See the Mums in Mini-Me’s class have a wattsapp group and I had jokingly suggested a Mammy camp during a conversation about the camps the kids were all going to over the summer. We chose a random date and by the time it came around, only 1 or 2 could still make it.
 
“Shall we cancel?”
Tempting… but I was getting a Friday night out and I was going come hell or high water, even if it meant sitting on my own for a few hours.
 
Thankfully, two other Mums arrived, equally as anxious and unnerved at this new experience. We introduced ourselves, ordered drinks and sat for 4 hours chatting and sharing and drinking and laughing.
 
I highly recommend it. There’s something liberating about spending time with new people, with no motive and no expectations, other than to be nice and have company for an evening.
 
I’m looking forward to the next one where hopefully a few more of the Mums can come too. And there is always room for new friends. You never know who is out there waiting to be a fablis part of your life…
 
But aside from this, I have to admit that I have a wonderful Mamma Tribe.
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I have my Knickers; my fellow supper of Sea-wind, sharer of everything, Big sister and secret-keeper of all. We’ve been through more than any pair of friends I know, and we’re not done yet.
 
I have my LQ; my longest friend all the way from Uni, with whom I click right into place even when we’ve gone months without seeing each other. (She’s moving home from the UK tomorrow. Our children will grow up together and we shall grow wrinkly together!)
 
I have my Rainbow; My partner in many crimes who keeps me sane and grounded and yet agrees to fly with me everytime a crazy notion takes me soaring. She’s the Wendy to my Tinkerbell, holding my hand through the clouds and the stars. (And she loves gin as much as I do…)
 
I have my Lady V; who makes me smile and understands everything. So kind, so beautiful, so stylish and so funny. No masks or facades required around this Dolly.
 
And then there is my Jo: my beautiful gal whose optimism and kindness is like no one I’ve ever known. A bold rascal but always a lady, there’s so much more to this little lioness than meets the eye.
 
I’m lucky. Of course I am.
 
And even through the changes that having kids and husbands and dogs and, you know, life bring, I always know that one of these crazy bitches will be on the other end of the phone. And right on my doorstep if I need them.
 
Of course I’ve lost friends. I’ve had friends from whom I’ve drifted. I’ve had friendships which I’ve ended. I’ve had friends cut me out.
 
And while each of these makes me sad sometimes, there are a few that in hindsight, were not as fablis as I once thought. Some were draining. Some were exhausting. Some were unhealthy. Some were nothing short of septic, but hindsight is 20;20 isn’t it?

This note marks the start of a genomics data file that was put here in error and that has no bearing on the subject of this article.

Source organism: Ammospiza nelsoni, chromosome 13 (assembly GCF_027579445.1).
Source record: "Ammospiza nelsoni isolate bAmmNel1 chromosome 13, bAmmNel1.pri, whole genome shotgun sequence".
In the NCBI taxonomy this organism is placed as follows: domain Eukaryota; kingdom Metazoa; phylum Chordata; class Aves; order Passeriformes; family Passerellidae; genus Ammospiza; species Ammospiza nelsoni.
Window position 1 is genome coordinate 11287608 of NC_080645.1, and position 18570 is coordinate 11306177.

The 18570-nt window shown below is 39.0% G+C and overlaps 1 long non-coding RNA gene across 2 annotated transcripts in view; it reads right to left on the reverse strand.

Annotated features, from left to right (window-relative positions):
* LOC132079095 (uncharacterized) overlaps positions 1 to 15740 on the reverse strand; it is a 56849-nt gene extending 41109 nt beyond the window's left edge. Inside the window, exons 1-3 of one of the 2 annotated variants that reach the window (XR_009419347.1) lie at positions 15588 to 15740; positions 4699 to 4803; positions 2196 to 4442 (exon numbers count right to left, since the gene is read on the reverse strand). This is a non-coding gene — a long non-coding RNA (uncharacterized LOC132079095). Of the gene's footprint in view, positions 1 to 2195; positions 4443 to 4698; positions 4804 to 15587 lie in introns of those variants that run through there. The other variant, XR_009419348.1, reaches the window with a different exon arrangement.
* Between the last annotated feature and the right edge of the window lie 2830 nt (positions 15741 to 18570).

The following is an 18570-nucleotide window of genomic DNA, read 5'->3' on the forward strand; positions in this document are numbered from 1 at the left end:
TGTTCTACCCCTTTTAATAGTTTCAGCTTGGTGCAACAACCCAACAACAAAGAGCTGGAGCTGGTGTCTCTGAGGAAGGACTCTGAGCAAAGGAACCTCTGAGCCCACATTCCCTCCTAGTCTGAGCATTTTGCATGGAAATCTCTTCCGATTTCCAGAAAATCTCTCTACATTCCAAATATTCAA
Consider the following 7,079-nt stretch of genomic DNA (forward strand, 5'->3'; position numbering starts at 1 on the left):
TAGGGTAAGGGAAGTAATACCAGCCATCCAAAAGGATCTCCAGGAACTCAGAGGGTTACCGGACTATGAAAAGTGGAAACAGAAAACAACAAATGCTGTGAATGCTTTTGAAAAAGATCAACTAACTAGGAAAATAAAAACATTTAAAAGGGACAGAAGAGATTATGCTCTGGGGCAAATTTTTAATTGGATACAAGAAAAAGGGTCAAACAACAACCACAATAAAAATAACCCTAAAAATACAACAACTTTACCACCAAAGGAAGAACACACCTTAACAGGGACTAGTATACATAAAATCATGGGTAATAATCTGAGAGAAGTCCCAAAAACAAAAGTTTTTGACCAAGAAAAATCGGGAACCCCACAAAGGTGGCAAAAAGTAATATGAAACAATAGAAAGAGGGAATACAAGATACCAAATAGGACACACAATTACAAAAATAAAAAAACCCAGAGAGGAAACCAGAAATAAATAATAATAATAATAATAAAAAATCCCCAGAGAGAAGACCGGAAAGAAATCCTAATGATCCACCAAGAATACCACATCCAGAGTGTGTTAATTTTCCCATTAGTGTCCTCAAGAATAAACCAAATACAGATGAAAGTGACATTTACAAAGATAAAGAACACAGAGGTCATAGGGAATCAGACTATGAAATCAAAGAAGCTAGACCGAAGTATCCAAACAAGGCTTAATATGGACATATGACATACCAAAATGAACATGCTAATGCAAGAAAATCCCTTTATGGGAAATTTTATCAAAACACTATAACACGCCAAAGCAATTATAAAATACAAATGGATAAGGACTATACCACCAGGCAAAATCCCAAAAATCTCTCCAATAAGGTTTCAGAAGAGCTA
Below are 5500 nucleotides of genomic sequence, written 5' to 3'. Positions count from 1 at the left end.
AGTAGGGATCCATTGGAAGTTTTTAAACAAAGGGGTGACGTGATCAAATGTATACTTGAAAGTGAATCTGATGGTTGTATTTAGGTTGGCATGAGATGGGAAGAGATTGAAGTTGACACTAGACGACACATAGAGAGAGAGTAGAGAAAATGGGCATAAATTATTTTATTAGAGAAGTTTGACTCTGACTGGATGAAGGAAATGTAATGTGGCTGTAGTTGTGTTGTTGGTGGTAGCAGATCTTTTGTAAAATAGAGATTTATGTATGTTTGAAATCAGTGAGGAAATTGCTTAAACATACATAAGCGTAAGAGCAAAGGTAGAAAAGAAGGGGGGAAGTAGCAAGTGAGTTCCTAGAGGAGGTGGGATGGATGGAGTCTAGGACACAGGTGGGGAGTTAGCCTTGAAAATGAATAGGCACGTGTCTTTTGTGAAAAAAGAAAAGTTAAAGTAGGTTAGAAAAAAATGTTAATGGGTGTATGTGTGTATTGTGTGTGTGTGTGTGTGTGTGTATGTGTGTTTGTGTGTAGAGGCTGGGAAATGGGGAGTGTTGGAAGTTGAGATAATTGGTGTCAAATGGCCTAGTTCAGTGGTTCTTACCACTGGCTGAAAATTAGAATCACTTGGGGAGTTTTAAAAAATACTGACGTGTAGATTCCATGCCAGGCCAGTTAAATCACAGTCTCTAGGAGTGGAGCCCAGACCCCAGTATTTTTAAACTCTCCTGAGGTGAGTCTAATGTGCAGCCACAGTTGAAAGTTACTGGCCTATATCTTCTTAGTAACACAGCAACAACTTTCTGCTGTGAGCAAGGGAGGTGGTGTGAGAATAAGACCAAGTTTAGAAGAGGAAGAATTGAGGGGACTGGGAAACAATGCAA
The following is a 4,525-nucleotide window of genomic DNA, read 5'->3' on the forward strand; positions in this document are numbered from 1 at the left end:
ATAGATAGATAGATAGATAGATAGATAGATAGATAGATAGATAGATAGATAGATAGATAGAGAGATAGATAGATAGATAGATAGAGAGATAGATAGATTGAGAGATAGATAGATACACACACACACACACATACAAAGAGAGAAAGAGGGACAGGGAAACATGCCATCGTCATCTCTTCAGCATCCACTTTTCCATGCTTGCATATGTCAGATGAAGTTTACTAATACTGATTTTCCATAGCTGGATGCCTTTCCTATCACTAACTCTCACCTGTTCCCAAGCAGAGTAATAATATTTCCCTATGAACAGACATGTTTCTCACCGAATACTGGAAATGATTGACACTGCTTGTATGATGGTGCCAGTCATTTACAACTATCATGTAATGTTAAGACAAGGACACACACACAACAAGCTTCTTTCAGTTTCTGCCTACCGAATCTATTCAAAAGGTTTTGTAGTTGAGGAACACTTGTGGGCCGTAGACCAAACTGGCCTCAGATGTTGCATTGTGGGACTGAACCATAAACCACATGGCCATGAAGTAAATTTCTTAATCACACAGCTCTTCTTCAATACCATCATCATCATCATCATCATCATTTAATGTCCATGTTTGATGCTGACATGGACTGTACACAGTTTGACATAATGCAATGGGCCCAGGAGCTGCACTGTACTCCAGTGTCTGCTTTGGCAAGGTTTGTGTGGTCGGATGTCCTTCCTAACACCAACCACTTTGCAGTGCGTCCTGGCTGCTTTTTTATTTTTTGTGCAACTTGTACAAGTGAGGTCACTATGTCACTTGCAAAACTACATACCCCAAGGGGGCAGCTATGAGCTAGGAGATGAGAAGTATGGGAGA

And I’m sure that while I am certainly better off without them, they are probably better off without me too. I’m far from perfect. Who is?
 
So today, on ANOTHER International Day of… send your Buddies a message, or tag them below, or pour a cuppa/glass and dial.
 
Because friends are the family we chose for ourselves aren’t they? And if tomorrow is “International Day of the Crazy Wine drinking cackling sarcastic Wagon-full-of-hugs”, will you be tagging the same gals? Because that’s how you know true pals.

I am Sobbing at Mamma Mia Mum

Mammy is an emotional wreck this morning…
I’m talking a blubbering, snottering, breath-catching, eye-brimming slobberpot.
 
Why?
 
Because snippets of the final scenes of Mamma Mia 2 keep popping into my head. I can’t look at the feral ones without seeing their whole lives, and mine, flit in front of me. Never have I been so fecking aware of my own mortality…
 
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Am I being over dramatic?
 
Well of course, probably…maybe.
 
But I challenge you to find a more real and emotional and poignant and absolutely fucking HEARTBREAKINGLY BEAUTIFUL portrayal of Motherhood than the final 10 minutes of this fricken movie. If you can find it, let me know, so I NEVER put myself through it.
 
Now, the movie is great. A bit weird to begin and not quite as electric and magical as the first one if I’m honest. The choreography and dance scenes were a bit disappointing, but the acting and the sentiment and the one-liners are fablis. The “younger” characters are so well cast that I’m not sure it’s beyond plausible that they were grown from the DNA of the “older” cast in a lab somewhere… shockingly believable.
 
And of course the music is class.
 
But it’s the cheese and glitter and escapist nonsense that you expect and love. And you will thoroughly enjoy it.
 
And if the ending doesn’t make you:
a) broody,
b) Bawl like a toddler whose just been handed the wrong spoon,
c) question your own life and mortality and
d) want to choke your own Mammy with an eternal hug, then you are either emotionally fooktarded or you are already dead.
 
Because this would make concrete weep.
 
It’s incredible.
It’s like the Directorial team had “Let’s break them all! Even the tough bitches” as their only objective!
But seriously, it’s so well directed and so well acted and the final song is just STUNNING.
 
Yes, I shall go back to see it again.
 
Last night I cried like a baby.
This morning, my eyes are still leaking a little.
I can’t look at the girls without wanting to squeeze this little shitsters. I’ve been told to “Stop squashing meeeeee!” three times already…
 
The broodiness however lasted a whole 3.8 seconds and has thankfully passed! Close call. Don’t tell Him.
 
Have you seen it yet?
What did you think?

I am Sexy Cows Mum

My neighbours are cows. Fooking cows. 🐄🐂🐮

Last night they kept us awake from 4am with their shenanigans.